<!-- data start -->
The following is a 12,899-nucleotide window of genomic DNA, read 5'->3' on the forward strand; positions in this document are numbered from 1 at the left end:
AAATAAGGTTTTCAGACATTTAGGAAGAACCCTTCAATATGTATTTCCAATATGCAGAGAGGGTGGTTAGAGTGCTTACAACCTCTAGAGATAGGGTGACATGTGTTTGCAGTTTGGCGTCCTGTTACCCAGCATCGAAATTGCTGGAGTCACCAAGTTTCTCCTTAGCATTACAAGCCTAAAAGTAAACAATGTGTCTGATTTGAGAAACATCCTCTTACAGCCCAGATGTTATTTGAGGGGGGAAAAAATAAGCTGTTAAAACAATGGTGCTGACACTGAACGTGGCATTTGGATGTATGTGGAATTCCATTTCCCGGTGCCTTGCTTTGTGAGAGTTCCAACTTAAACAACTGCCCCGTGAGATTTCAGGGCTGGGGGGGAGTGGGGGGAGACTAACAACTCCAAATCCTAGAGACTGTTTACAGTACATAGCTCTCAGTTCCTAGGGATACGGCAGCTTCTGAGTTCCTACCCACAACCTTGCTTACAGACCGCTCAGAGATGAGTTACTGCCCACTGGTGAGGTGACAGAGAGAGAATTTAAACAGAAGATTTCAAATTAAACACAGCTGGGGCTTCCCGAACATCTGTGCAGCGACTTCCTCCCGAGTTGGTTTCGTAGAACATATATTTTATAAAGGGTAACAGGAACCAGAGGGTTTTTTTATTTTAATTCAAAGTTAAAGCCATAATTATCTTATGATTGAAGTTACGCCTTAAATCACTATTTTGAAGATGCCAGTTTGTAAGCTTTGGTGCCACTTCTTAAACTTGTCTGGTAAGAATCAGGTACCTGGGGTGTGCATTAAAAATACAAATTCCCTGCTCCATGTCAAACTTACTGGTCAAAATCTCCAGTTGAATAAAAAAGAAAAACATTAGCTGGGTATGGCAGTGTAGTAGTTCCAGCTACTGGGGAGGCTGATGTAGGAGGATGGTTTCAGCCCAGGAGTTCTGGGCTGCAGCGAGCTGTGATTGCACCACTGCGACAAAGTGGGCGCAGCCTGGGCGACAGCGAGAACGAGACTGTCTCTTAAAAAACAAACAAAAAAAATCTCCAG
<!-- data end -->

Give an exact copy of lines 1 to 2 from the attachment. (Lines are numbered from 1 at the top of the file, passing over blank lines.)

The following is a 12,899-nucleotide window of genomic DNA, read 5'->3' on the forward strand; positions in this document are numbered from 1 at the left end:
AAATAAGGTTTTCAGACATTTAGGAAGAACCCTTCAATATGTATTTCCAATATGCAGAGAGGGTGGTTAGAGTGCTTACAACCTCTAGAGATAGGGTGACATGTGTTTGCAGTTTGGCGTCCTGTTACCCAGCATCGAAATTGCTGGAGTCACCAAGTTTCTCCTTAGCATTACAAGCCTAAAAGTAAACAATGTGTCTGATTTGAGAAACATCCTCTTACAGCCCAGATGTTATTTGAGGGGGGAAAAAATAAGCTGTTAAAACAATGGTGCTGACACTGAACGTGGCATTTGGATGTATGTGGAATTCCATTTCCCGGTGCCTTGCTTTGTGAGAGTTCCAACTTAAACAACTGCCCCGTGAGATTTCAGGGCTGGGGGGGAGTGGGGGGAGACTAACAACTCCAAATCCTAGAGACTGTTTACAGTACATAGCTCTCAGTTCCTAGGGATACGGCAGCTTCTGAGTTCCTACCCACAACCTTGCTTACAGACCGCTCAGAGATGAGTTACTGCCCACTGGTGAGGTGACAGAGAGAGAATTTAAACAGAAGATTTCAAATTAAACACAGCTGGGGCTTCCCGAACATCTGTGCAGCGACTTCCTCCCGAGTTGGTTTCGTAGAACATATATTTTATAAAGGGTAACAGGAACCAGAGGGTTTTTTTATTTTAATTCAAAGTTAAAGCCATAATTATCTTATGATTGAAGTTACGCCTTAAATCACTATTTTGAAGATGCCAGTTTGTAAGCTTTGGTGCCACTTCTTAAACTTGTCTGGTAAGAATCAGGTACCTGGGGTGTGCATTAAAAATACAAATTCCCTGCTCCATGTCAAACTTACTGGTCAAAATCTCCAGTTGAATAAAAAAGAAAAACATTAGCTGGGTATGGCAGTGTAGTAGTTCCAGCTACTGGGGAGGCTGATGTAGGAGGATGGTTTCAGCCCAGGAGTTCTGGGCTGCAGCGAGCTGTGATTGCACCACTGCGACAAAGTGGGCGCAGCCTGGGCGACAGCGAGAACGAGACTGTCTCTTAAAAAACAAACAAAAAAAATCTCCAG